Every day, Wall Street analysts upgrade some stocks, downgrade others, and "initiate coverage" on a few more. But do these analysts even know what they're talking about? Today, we're taking one high-profile Wall Street pick and putting it under the microscope...
Kratos Defense & Security (NASDAQ: KTOS) stockholders have been taken on a wild ride these past couple of months. After losing nearly 20% of their value during the tech rout in October, shares soared more than 20% in the first week of November alone after it was reported that the U.S. military is running test flights for drone-on-drone aerial combat.
Last week, Kratos stock enjoyed another 7% spike after Dealreporter highlighted speculation that someone (or someones) in the defense industry might be moving to acquire Kratos and its burgeoning drones business.
That news prompted analysts at Canaccord Genuity to reiterate a price target of $16 on buy-rated Kratos Friday. This week, TheFly.com is reporting that analysts at Goldman Sachs have raised their rating on Kratos stock to buy -- with a $20 price target.
Here's what you need to know.
Drone strike! (But when will this drone maker strike profits?) Image source: Getty Images.
For those not familiar with the company, a brief review may be in order.
Kratos is a small defense company operating in two main lines of business. The company's flagship government solutions division specializes in electronics and satellite communication services, and provides most of its revenue (about $480 million over the past 12 months, according to data from S&P Global Market Intelligence) and profits ($10 million, pre-tax). It's a steady business, but not particularly high growth, with sales actually falling a fraction of 1% over the last year.
Kratos's other business, however -- drones -- is a bit more exciting. Kratos makes two main kinds of drones: target drones for the military to practice shooting at, but also several new types of jet-powered combat drones, that the company believes will one day be capable of doing their own shooting.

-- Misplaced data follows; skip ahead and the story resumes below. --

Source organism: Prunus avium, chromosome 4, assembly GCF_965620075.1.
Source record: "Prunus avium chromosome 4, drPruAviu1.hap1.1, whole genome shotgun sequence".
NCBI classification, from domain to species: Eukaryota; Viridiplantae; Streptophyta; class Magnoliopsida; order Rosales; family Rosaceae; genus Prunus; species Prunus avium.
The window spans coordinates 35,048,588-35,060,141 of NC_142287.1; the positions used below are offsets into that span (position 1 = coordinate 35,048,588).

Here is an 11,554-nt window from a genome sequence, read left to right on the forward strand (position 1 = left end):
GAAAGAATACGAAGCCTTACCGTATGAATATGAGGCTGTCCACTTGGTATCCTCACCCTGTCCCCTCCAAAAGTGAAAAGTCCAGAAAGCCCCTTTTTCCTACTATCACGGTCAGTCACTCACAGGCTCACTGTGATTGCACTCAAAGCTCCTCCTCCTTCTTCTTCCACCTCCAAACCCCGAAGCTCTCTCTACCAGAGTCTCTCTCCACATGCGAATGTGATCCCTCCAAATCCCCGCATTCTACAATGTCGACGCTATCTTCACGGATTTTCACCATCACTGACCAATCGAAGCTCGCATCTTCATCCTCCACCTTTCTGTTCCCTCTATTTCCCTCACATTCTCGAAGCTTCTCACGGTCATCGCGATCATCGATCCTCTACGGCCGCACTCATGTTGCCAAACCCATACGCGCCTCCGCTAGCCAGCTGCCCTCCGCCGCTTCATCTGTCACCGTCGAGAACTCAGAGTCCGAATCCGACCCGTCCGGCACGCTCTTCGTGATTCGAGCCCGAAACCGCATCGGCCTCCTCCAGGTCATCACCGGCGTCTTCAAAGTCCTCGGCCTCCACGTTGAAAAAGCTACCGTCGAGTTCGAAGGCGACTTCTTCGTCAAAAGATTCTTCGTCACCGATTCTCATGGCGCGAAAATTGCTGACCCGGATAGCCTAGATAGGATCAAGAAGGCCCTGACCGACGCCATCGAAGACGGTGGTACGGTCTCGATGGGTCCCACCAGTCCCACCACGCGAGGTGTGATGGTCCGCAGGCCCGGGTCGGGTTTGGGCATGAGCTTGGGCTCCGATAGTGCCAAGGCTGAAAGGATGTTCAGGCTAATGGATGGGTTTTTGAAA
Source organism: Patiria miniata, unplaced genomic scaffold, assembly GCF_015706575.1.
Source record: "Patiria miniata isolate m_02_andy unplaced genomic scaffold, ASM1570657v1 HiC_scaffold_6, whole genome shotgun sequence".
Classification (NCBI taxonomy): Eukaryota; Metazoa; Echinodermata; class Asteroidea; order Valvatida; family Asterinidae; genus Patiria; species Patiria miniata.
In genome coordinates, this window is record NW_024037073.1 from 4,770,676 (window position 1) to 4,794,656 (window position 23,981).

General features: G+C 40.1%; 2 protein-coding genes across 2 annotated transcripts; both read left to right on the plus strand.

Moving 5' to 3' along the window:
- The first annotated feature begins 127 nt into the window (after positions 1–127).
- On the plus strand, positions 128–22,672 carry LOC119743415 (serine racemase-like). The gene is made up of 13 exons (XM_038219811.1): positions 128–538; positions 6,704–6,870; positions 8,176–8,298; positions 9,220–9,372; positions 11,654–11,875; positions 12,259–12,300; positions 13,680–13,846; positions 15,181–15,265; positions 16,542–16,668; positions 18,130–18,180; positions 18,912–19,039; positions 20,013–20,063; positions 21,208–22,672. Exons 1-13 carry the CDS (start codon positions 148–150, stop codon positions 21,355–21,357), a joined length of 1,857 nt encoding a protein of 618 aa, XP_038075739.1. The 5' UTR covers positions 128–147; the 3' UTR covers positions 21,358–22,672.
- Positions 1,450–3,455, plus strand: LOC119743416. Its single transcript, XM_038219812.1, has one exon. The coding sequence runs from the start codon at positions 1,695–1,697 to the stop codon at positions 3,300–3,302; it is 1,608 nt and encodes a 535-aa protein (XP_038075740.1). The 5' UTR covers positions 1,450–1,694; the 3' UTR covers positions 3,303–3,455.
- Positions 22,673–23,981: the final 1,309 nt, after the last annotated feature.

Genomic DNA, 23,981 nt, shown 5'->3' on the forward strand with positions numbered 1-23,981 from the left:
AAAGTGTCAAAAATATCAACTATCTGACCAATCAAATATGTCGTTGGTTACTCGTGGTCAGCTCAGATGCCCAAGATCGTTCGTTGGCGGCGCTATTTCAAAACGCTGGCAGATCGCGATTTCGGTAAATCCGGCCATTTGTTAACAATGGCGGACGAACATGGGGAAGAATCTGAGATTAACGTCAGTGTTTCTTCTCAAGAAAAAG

This is the growth driver at Kratos, with sales growing 32% over the past year (to $139 million) and profits of more than $6 million.
What Goldman Sachs likes about Kratos
In its note upgrading the company, Goldman Sachs predicts this growth will continue, and even accelerate, in years to come. Indeed, Goldman goes so far as to predict that by 2025, the company's "unmanned" division "could be 10 times today's size."
If this is correct, even assuming no growth in what is today Kratos' biggest division (government solutions), then six years from now, unmanned systems could be pulling down $1.4 billion in annual sales, or roughly twice today's sales for the entire company.
In fact, though, the rest of Kratos probably will grow quite a bit, because as Goldman points out, drones may be the sexiest part of the company's business, but it's not the only part growing. Indeed, Goldman sees a "long list of new growth programs" at Kratos in addition to drones. These might include, for example, the $29 million contract that Kratos was awarded last month to develop "prototype technologies, components and subsystems for the enhancement of existing or new Directed Energy (DE) systems" (i.e., laser cannons) under the U.S. Army's "Counter Rocket, Artillery and Mortar (C-RAM), Counter Unmanned aircraft systems (C-UAS), and/or Counter Intel, Surveillance, Reconnaissance (C-ISR)" programs. Kratos was also recently identified as the cybersecurity manager of data transfer and routing operations for Amazon.com's new AWS Ground Station.
Attempting to value Kratos
Tallying up all the ways it sees for Kratos to grow, Goldman Sachs suggests a 20% revenue growth rate through 2020 is not out of the question for the company. Farther out, the analyst thinks Kratos could continue growing at a double-digit rate "through the middle of the next decade."
There is, however, some question about precisely what profits Goldman Sachs sees Kratos producing from this revenue surge. Although profitable on an operating basis, Kratos still hasn't managed to report positive net earnings since 2015, nor positive free cash flow since 2013. Like Goldman, I feel optimistic about the company's prospects -- but even so, I admit that I find it hard to assign a value to Kratos stock without positive earnings, or at least a positive free cash flow number, to work from.
Here's hoping that when Kratos Defense & Security reports its next round of earnings news a couple months from now, the company will be able to show not just an ability to win contracts -- but to profit from them as well.
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John Mackey, CEO of Whole Foods Market, an Amazon subsidiary, is a member of The Motley Fool’s board of directors. Rich Smith has no position in any of the stocks mentioned. The Motley Fool owns shares of and recommends AMZN. The Motley Fool has a disclosure policy.